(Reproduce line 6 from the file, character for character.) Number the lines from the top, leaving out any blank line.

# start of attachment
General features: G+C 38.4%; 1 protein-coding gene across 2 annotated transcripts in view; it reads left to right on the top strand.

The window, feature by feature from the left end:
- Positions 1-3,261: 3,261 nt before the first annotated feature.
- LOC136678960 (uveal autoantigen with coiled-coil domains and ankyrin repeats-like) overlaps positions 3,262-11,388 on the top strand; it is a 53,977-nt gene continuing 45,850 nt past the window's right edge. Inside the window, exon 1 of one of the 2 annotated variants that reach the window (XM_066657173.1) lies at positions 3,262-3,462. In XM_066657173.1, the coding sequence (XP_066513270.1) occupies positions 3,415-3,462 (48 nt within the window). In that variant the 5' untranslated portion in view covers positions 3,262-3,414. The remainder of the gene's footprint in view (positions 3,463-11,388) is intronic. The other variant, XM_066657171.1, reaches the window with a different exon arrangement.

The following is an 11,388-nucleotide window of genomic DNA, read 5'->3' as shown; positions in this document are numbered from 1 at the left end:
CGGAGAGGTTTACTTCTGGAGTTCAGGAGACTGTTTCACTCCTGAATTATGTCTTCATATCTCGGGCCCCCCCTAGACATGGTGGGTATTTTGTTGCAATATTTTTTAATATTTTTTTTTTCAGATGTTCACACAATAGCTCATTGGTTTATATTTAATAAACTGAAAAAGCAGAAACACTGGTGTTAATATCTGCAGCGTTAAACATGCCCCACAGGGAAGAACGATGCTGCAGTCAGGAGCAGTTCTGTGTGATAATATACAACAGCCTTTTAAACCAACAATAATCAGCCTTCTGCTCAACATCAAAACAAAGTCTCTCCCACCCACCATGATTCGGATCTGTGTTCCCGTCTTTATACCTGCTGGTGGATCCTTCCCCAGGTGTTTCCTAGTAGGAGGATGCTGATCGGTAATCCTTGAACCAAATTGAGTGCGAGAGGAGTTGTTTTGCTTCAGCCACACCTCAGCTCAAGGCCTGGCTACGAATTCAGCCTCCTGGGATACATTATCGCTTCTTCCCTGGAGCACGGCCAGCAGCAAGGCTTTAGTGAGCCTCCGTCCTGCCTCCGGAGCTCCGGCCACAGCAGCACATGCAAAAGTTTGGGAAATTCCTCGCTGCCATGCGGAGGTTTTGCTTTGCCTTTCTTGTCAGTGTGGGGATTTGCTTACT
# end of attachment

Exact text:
CGGAGAGGTTTACTTCTGGAGTTCAGGAGACTGTTTCACTCCTGAATTATGTCTTCATATCTCGGGCCCCCCCTAGACATGGTGGGTATTTTGTTGCAATATTTTTTAATATTTTTTTTTTCAGATGTTCACACAATAGCTCATTGGTTTATATTTAATAAACTGAAAAAGCAGAAACACTGGTGTTAATATCTGCAGCGTTAAACATGCCCCACAGGGAAGAACGATGCTGCAGTCAGGAGCAGTTCTGTGTGATAATATACAACAGCCTTTTAAACCAACAATAATCAGCCTTCTGCTCAACATCAAAACAAAGTCTCTCCCACCCACCATGATTCGGATCTGTGTTCCCGTCTTTATACCTGCTGGTGGATCCTTCCCCAGGTGTTTCCTAGTAGGAGGATGCTGATCGGTAATCCTTGAACCAAATTGAGTGCGAGAGGAGTTGTTTTGCTTCAGCCACACCTCAGCTCAAGGCCTGGCTACGAATTCAGCCTCCTGGGATACATTATCGCTTCTTCCCTGGAGCACGGCCAGCAGCAAGGCTTTAGTGAGCCTCCGTCCTGCCTCCGGAGCTCCGGCCACAGCAGCACATGCAAAAGTTTGGGAAATTCCTCGCTGCCATGCGGAGGTTTTGCTTTGCCTTTCTTGTCAGTGTGGGGATTTGCTTACT